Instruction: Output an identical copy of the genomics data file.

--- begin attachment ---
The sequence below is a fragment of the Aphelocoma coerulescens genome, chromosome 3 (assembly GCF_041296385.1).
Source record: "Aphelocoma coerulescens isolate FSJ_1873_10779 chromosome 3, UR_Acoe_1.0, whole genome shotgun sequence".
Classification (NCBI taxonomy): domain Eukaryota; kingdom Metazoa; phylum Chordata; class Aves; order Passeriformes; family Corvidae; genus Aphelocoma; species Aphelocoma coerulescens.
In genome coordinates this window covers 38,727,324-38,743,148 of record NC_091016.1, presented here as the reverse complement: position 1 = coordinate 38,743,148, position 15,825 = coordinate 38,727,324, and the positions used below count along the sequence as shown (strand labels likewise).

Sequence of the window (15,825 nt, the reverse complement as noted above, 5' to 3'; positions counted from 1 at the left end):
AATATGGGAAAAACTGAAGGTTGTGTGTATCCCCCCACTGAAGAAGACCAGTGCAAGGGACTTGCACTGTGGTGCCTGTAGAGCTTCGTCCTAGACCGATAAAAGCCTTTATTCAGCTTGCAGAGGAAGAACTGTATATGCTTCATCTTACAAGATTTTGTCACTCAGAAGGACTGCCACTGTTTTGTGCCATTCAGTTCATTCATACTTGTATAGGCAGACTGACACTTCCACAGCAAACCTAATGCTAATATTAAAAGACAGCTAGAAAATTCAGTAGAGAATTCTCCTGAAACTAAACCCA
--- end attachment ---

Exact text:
The sequence below is a fragment of the Aphelocoma coerulescens genome, chromosome 3 (assembly GCF_041296385.1).
Source record: "Aphelocoma coerulescens isolate FSJ_1873_10779 chromosome 3, UR_Acoe_1.0, whole genome shotgun sequence".
Classification (NCBI taxonomy): domain Eukaryota; kingdom Metazoa; phylum Chordata; class Aves; order Passeriformes; family Corvidae; genus Aphelocoma; species Aphelocoma coerulescens.
In genome coordinates this window covers 38,727,324-38,743,148 of record NC_091016.1, presented here as the reverse complement: position 1 = coordinate 38,743,148, position 15,825 = coordinate 38,727,324, and the positions used below count along the sequence as shown (strand labels likewise).

Sequence of the window (15,825 nt, the reverse complement as noted above, 5' to 3'; positions counted from 1 at the left end):
AATATGGGAAAAACTGAAGGTTGTGTGTATCCCCCCACTGAAGAAGACCAGTGCAAGGGACTTGCACTGTGGTGCCTGTAGAGCTTCGTCCTAGACCGATAAAAGCCTTTATTCAGCTTGCAGAGGAAGAACTGTATATGCTTCATCTTACAAGATTTTGTCACTCAGAAGGACTGCCACTGTTTTGTGCCATTCAGTTCATTCATACTTGTATAGGCAGACTGACACTTCCACAGCAAACCTAATGCTAATATTAAAAGACAGCTAGAAAATTCAGTAGAGAATTCTCCTGAAACTAAACCCA